Category Archives: environmental justice

SURVEY: Wood Smoke Activist Experience And Perception Study

– by Dr. Michael Mehta, Thompson Rivers University

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Photo: Science Nordic

This study will explore how wood smoke activists from around the world have engaged in advocacy work to improve local air quality.

SURVEY LINK: https://www.surveymonkey.ca/r/wood_smoke_activists

This research will provide such individuals with a comprehensive review of their situation and how it differs from others.

The research also expands on social movements research by examining a new and emerging class of actors who have been relatively ignored in the social science literature.

You must be at least 18 years of age to participate in this study.

The study is being performed by Dr. Michael Mehta at Thompson Rivers University in Kamloops, British Columbia, Canada. Dr. Mehta is a Professor of Geography and Environmental Studies, and he is cross-listed with the Department of Sociology and Anthropology. He can be reached by email at mmehta@tru.ca or by telephone at (250) 852-7275 for any questions that you may have about this study.

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[NEWS] Trash-to-Biofuel Facility Set to Open in Maine

– by Alex Acquisto, January 5, 2018, Bangor Daily News

Fiberight larger
The company behind a state-of-the-art solid waste disposal facility in Hampden designed to convert trash into biofuel has secured enough funding to begin operations in May.

Craig Stuart-Paul, CEO of Maryland-based Fiberight LLC, announced this week that his company has secured $70 million for a municipal solid waste center off Coldbrook Road — $45 million through a tax-exempt bond with the Finance Authority of Maine and the remainder in private equity funds.

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[NEWS] How a Trash Incinerator Became “Green” Energy

– by Scott Dance, December 15, 2017, Baltimore Sun

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Photo: Jerry Jackson / Baltimore Sun

A trash incinerator in Southwest Baltimore is the city’s largest single source of air pollution. But a state law has nonetheless allowed it to collect roughly $10 million in subsidies over the past six years through a program intended to promote green energy.

Few commuters who pass the imposing white smokestack on Interstate 95 have any idea that the plant burns their household waste, that their electric bills help to maintain it, or that it releases thousands of pounds of greenhouse gases and toxic substances — carbon dioxide, hydrochloric acid, formaldehyde among them — into the air every year.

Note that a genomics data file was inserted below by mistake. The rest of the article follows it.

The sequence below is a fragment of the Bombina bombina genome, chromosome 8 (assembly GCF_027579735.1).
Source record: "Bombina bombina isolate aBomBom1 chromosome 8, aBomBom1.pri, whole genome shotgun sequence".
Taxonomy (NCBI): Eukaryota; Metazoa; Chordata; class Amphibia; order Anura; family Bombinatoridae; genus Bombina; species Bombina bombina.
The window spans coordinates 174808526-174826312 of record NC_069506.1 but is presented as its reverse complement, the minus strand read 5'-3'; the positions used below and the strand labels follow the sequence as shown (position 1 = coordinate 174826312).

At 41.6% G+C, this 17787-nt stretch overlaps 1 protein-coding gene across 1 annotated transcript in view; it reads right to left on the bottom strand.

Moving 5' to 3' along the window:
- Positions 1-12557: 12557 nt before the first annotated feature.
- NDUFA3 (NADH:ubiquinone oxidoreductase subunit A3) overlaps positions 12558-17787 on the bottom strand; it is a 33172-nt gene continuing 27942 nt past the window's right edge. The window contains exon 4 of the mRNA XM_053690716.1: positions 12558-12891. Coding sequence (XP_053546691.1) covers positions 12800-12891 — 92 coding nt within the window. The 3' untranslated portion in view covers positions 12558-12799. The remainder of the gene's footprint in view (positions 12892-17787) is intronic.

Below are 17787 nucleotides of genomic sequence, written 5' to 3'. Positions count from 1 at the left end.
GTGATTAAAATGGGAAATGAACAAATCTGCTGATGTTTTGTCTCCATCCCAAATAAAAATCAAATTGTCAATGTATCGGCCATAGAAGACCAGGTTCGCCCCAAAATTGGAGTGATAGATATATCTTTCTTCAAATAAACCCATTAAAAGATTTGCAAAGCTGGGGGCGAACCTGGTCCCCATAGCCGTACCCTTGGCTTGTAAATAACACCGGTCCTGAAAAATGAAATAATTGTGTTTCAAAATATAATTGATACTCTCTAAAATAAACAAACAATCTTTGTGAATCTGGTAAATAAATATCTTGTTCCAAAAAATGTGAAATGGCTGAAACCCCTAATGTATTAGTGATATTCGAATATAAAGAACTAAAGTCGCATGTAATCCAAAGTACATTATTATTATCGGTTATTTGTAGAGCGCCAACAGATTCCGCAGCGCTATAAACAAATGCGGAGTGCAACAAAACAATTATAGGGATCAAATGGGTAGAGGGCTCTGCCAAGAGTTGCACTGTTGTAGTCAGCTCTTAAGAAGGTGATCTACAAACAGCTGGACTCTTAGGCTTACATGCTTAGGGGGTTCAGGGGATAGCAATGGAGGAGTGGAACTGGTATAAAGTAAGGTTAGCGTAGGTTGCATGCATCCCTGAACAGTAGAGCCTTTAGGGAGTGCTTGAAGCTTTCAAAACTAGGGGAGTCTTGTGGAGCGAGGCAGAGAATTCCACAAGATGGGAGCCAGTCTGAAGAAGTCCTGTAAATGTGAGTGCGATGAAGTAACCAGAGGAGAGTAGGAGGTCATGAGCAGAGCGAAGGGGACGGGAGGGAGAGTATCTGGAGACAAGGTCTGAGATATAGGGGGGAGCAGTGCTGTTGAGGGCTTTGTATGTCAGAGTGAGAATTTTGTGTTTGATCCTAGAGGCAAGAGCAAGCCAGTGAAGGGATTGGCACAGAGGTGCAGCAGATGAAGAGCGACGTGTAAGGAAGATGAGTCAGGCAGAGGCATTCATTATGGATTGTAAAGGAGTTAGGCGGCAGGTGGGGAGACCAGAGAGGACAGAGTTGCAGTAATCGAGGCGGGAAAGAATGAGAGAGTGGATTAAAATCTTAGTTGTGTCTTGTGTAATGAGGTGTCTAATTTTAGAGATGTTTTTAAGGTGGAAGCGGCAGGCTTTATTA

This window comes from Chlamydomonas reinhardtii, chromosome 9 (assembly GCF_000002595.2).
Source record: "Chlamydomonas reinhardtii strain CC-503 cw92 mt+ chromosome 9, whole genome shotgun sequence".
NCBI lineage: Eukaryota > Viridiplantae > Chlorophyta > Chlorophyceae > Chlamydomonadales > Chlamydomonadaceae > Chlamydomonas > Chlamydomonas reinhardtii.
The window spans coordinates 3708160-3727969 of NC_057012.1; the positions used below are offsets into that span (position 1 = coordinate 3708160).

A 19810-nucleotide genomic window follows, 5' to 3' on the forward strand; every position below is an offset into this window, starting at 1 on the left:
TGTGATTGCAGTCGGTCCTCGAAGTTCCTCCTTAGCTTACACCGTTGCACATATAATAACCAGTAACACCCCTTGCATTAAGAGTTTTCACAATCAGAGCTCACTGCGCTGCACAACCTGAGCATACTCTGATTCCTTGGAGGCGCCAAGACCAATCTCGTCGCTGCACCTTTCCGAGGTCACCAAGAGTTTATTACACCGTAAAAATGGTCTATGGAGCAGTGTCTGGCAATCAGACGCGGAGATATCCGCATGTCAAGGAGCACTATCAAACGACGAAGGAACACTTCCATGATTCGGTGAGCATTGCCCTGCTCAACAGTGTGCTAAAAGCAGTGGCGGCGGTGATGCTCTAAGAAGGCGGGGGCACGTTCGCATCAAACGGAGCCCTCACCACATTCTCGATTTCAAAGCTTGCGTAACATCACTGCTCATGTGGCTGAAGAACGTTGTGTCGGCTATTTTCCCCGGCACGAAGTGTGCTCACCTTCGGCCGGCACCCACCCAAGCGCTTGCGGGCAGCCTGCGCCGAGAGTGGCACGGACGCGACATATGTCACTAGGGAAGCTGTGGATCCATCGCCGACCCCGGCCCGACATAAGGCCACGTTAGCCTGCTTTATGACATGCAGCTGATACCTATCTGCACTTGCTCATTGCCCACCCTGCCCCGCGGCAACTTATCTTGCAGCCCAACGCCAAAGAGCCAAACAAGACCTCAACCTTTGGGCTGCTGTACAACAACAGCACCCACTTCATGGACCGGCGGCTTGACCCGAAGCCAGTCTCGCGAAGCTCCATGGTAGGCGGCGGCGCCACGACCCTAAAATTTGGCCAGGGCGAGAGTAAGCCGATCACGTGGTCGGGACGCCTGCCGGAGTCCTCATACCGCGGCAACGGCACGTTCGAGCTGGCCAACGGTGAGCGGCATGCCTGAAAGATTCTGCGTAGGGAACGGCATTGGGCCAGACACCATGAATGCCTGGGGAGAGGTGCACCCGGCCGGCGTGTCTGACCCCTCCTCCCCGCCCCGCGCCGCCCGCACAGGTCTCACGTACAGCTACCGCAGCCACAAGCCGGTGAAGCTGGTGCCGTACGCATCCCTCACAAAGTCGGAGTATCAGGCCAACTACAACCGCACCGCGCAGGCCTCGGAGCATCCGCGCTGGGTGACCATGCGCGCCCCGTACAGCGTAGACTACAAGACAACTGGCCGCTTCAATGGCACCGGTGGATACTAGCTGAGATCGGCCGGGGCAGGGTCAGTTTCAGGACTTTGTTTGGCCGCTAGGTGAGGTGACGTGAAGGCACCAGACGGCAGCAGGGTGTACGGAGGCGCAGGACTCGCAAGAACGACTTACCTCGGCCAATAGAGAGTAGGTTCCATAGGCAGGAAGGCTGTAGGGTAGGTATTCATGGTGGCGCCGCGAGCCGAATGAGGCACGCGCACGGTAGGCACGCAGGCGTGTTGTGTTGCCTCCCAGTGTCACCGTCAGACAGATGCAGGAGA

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[WINTER 2017/2018] Inside the EPA-Certified Wood Stove Debate

To access this issue, please subscribe to quarterly issues of The Biomass Monitor

[WINTER 2017/2018] Inside the EPA-Certified Wood Stove Debate

FEATURE ARTICLE: Can EPA Wood Stoves Cut Indoor Air Pollution?

OPINION (PRO): EPA Wood Stoves Reduce Air Emissions

OPINION (CON): EPA Wood Stoves Still Pollute

[NEWS] 16% of All Deaths Worldwide Caused by Air and Water Pollution

– October 23, 2017, Global Construction Review

x846s1.jpg.pagespeed.ic.a4G0OSddmNA commission set up by British medical journal The Lancet has published a report on the global impact of pollution on the health of populations and the output of their economies. This finds that pollution was responsible for 9 million premature deaths in 2015, and 16% of all deaths worldwide.

Overall, pollution was responsible for three times as many deaths as HIV, tuberculosis and malaria combined, and 15 times more deaths than war and other forms of violence. In economic terms, it reduced GDP in low and middle-income countries by up to 2% a year and accounted for 1.7% of annual health spending in high-income countries. Welfare losses due to pollution are estimated to amount to $4.6 trillion per year, or 6.2% of global economic output.

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[NEWS] Neighbor Concerned About West Virginia Biomass Project

– by Tina Alvey, November 17, 2017, Register-Herald

Maxwelton_iA man who lives near the proposed site for a synthetic fuel facility in the Sam Black area is urging local officials to “be proactive” in determining the potential environmental impact of the project.

Houston Adkins shared his concerns with the Greenbrier Valley Economic Development Corporation’s board of directors Thursday afternoon.

Among the issues Adkins raised is the possibility that the plant — which was pitched to state economic development officials as a $73 million facility — may operate far below capacity and, therefore, never deliver the promised 60 to 100 jobs.

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